Kaagaz (2021) is a Hindi film that shows the importance of paper (Kaagaz) in an Indian’s life and the apathy of the system. Pankaj Tripathi single-handedly carries the entire film. Available on Zee5 streaming.
Bharat Lal (Pankaj Tripathi) is a hardworking villager, running a small music troupe. Married to Rukmani (Monal Gajjar) and blessed with a boy the family is happy. Bharat Lal decides to expand his business, goes to a bank for a loan, who demand a property document as surety. Reaching out to his aunt, he realizes she and her family have usurped his share of their ancestry land by declaring him dead at the local registrar office with the help of a corrupt officer there. And there begins his journey to fight against the system for the next many decades to get him declared “alive” and not dead.
The scene where the entire village calls him a ghost was hilarious. The affection between the couple has been brought out well by the actors’ Monal Gajjar and Pankaj Tripathi. With an engaging plot, the film starts being engaging but soon gets tiring. Instead of fighting for justice, Bharat Lal takes up one stunt after another turning him to be a clown than a fighter.
I am puzzled on why Bharat Lal doesn’t sue this aunt’s family in the first place? If there are legal impediments to that, they are not explained clearly. It is unbelievable that with the support of the local MLA, media attention nationally, foreign press coverage, and even getting spoken on the state assembly doesn’t get his issue fixed – this could’ve been narrated better. Similarly, it is not convincing that an MLA and the entire system will go out of their way to shield a small-town registrar and Bharat’s cousins, who are not rich or powerful – if the logic is that the system protects itself it was not realistic.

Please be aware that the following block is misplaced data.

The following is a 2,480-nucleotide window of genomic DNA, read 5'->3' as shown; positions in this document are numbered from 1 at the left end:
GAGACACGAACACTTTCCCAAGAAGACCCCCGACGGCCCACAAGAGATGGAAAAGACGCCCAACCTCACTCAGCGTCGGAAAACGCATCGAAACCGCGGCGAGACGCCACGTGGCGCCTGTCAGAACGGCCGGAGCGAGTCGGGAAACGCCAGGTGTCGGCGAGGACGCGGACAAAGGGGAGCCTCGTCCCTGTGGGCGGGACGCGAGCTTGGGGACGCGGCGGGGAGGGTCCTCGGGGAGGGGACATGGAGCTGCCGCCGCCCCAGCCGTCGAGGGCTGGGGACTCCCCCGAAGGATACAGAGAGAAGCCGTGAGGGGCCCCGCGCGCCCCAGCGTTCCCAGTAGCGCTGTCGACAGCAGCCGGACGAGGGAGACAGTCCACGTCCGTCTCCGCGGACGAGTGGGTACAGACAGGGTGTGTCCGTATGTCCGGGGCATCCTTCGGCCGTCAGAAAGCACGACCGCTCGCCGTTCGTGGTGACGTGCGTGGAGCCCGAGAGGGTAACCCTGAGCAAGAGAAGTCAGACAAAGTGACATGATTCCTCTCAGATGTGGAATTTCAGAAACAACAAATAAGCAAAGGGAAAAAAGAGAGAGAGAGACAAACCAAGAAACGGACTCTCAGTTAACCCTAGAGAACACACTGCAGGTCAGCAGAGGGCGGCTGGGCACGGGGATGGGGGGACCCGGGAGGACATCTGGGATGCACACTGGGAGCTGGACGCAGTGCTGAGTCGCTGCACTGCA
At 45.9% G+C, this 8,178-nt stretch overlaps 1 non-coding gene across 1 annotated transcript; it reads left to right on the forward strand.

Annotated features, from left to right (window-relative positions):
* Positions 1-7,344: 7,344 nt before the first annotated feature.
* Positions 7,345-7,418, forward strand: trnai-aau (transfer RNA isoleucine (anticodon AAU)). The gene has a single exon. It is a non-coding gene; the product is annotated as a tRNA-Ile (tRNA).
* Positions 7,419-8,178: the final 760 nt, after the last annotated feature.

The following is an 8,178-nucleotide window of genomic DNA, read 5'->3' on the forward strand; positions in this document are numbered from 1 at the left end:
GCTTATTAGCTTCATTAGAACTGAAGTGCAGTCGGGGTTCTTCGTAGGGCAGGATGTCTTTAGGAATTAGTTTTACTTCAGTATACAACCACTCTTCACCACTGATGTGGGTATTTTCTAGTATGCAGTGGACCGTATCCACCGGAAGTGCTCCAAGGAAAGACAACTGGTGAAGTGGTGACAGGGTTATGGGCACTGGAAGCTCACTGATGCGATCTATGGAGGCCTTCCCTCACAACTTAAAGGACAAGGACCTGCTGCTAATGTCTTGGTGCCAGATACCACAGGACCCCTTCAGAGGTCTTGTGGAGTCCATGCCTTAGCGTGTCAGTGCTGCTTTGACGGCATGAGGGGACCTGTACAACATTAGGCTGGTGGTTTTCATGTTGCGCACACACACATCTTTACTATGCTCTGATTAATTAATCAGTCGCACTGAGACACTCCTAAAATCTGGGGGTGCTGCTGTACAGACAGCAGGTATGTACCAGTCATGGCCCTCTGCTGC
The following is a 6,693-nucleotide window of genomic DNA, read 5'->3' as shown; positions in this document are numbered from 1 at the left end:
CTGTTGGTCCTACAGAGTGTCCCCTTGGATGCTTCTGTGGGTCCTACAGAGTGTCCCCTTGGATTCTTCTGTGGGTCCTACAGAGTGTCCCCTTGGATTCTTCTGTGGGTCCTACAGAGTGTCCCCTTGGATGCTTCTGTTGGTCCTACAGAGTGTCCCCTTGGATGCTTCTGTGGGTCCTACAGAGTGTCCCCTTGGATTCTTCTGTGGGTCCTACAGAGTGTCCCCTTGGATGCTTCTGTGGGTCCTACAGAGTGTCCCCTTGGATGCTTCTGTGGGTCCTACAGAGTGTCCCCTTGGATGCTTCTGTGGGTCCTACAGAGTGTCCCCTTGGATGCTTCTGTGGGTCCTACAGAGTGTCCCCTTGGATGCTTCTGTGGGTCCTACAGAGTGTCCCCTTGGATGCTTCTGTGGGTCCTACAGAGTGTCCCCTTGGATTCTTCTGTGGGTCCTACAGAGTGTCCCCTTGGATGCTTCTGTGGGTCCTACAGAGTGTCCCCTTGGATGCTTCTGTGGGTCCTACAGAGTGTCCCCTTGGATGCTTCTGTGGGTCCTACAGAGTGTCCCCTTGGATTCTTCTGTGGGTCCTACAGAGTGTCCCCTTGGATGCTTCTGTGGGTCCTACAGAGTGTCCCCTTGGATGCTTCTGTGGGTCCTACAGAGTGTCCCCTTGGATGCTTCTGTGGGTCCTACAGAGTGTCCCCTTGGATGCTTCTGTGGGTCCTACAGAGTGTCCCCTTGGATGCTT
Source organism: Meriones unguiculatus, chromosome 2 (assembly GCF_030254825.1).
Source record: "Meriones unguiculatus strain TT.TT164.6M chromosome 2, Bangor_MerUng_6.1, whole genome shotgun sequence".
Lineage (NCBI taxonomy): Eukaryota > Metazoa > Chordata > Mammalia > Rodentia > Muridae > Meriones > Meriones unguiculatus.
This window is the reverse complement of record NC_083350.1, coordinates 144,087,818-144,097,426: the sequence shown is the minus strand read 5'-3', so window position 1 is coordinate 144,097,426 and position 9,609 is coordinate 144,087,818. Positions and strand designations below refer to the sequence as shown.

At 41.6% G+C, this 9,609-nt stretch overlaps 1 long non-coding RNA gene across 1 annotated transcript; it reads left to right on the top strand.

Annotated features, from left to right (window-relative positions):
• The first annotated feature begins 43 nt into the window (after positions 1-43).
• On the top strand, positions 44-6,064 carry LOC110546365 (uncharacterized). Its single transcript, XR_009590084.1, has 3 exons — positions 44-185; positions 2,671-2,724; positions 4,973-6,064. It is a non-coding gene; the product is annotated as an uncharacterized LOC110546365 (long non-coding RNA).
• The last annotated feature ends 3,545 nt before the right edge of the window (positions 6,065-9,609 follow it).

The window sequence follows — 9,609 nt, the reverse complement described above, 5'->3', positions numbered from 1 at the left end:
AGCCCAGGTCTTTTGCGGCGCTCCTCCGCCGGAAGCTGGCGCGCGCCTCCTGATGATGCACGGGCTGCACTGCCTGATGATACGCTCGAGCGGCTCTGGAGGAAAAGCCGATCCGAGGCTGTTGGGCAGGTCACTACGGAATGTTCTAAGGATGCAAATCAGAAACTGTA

Director Satish Kaushik could’ve given more role to the antagonist (Bharat Lal’s aunt), developed onscreen a strong legal case and reduced the time on the stunts, then the film would’ve been a lot better.
The story happens in the 1980s, hopefully, with a pan-India ID system like AADHAAR now, these sad incidents are a history in the coming years. The film deserves credit to spotlight the importance of official documents in one’s life and the heartlessness of the Sarkari.